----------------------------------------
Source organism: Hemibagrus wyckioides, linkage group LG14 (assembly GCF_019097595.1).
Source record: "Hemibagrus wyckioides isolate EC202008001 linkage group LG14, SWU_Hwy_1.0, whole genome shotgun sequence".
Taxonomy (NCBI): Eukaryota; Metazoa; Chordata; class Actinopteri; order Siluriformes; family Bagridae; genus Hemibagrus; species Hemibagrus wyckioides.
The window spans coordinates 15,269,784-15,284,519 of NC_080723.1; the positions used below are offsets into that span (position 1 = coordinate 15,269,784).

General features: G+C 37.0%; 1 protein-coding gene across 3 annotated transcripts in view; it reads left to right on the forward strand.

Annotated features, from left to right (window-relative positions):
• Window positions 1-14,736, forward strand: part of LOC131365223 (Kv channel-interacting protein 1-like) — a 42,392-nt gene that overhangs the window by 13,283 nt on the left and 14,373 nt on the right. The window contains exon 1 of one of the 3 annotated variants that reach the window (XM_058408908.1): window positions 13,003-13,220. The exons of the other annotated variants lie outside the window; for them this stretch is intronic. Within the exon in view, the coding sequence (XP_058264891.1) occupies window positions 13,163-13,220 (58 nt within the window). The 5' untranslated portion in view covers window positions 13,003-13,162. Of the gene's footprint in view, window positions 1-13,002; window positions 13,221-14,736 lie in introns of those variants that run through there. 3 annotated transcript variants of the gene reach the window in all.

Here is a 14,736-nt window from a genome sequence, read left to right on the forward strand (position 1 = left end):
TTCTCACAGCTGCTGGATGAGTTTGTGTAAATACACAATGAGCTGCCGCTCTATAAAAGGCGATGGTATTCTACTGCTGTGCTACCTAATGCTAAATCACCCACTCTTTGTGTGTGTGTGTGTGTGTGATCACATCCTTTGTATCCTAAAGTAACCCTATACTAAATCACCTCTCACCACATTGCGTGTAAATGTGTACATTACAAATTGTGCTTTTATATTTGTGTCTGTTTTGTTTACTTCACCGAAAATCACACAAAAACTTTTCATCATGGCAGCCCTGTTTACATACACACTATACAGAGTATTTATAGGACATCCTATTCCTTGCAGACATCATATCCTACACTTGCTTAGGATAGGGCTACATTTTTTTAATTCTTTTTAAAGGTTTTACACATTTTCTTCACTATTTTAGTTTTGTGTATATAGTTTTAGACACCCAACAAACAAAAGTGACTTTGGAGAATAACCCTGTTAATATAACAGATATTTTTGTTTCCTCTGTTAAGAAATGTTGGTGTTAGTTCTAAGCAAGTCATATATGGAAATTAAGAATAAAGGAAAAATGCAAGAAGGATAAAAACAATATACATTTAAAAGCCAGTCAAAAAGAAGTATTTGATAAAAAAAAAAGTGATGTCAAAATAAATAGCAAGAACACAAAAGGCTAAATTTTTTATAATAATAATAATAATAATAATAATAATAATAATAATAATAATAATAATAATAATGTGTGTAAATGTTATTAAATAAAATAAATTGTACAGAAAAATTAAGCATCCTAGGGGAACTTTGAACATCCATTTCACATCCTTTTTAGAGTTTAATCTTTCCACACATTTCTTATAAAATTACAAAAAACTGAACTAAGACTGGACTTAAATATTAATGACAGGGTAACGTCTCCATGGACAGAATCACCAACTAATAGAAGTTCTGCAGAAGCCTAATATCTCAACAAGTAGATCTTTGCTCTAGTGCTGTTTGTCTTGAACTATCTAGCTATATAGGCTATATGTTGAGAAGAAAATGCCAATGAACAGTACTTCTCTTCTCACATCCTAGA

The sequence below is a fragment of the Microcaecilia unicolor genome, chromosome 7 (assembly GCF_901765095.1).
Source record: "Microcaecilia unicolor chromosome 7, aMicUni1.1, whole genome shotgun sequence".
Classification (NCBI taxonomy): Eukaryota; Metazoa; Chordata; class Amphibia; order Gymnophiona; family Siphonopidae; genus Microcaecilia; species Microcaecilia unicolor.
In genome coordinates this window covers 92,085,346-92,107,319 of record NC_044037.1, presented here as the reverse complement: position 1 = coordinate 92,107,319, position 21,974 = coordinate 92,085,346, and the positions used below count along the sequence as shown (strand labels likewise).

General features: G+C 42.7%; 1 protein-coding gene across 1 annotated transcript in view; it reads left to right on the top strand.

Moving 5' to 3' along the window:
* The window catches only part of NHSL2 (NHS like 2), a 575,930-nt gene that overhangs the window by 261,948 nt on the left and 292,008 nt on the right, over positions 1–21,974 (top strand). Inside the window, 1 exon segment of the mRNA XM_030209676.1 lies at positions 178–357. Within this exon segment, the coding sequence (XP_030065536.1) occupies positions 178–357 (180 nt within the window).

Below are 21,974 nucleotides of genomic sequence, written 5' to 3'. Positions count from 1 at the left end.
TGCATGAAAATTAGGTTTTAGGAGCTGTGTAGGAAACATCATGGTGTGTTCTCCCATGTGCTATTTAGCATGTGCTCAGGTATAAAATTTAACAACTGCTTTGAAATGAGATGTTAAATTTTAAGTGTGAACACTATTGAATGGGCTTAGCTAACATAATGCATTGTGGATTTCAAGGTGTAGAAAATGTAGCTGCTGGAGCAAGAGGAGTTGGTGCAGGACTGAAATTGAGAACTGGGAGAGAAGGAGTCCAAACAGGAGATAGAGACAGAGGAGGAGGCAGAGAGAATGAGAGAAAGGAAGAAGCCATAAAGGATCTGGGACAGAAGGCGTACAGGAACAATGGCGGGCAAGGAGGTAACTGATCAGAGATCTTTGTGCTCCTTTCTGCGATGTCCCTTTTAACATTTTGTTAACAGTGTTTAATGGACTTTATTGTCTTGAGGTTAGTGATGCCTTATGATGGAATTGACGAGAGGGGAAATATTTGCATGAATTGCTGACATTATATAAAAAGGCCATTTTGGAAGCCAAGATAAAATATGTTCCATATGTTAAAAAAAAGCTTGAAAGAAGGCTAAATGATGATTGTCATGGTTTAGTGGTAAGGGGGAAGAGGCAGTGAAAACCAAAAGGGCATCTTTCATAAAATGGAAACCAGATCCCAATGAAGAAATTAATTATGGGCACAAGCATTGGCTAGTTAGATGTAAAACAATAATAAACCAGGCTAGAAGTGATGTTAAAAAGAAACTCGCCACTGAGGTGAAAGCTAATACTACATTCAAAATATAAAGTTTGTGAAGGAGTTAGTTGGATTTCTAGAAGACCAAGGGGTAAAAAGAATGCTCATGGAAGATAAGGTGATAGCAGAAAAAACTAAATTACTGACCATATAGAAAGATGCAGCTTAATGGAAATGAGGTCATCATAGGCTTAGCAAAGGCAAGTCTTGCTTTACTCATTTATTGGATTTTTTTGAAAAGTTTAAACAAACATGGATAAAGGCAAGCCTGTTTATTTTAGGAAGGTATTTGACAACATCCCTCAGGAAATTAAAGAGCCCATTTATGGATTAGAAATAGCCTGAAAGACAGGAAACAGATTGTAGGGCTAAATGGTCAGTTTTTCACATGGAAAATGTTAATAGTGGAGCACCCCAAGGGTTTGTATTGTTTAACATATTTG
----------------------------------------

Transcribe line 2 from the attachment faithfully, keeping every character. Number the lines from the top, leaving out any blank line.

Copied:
Source record: "Hemibagrus wyckioides isolate EC202008001 linkage group LG14, SWU_Hwy_1.0, whole genome shotgun sequence".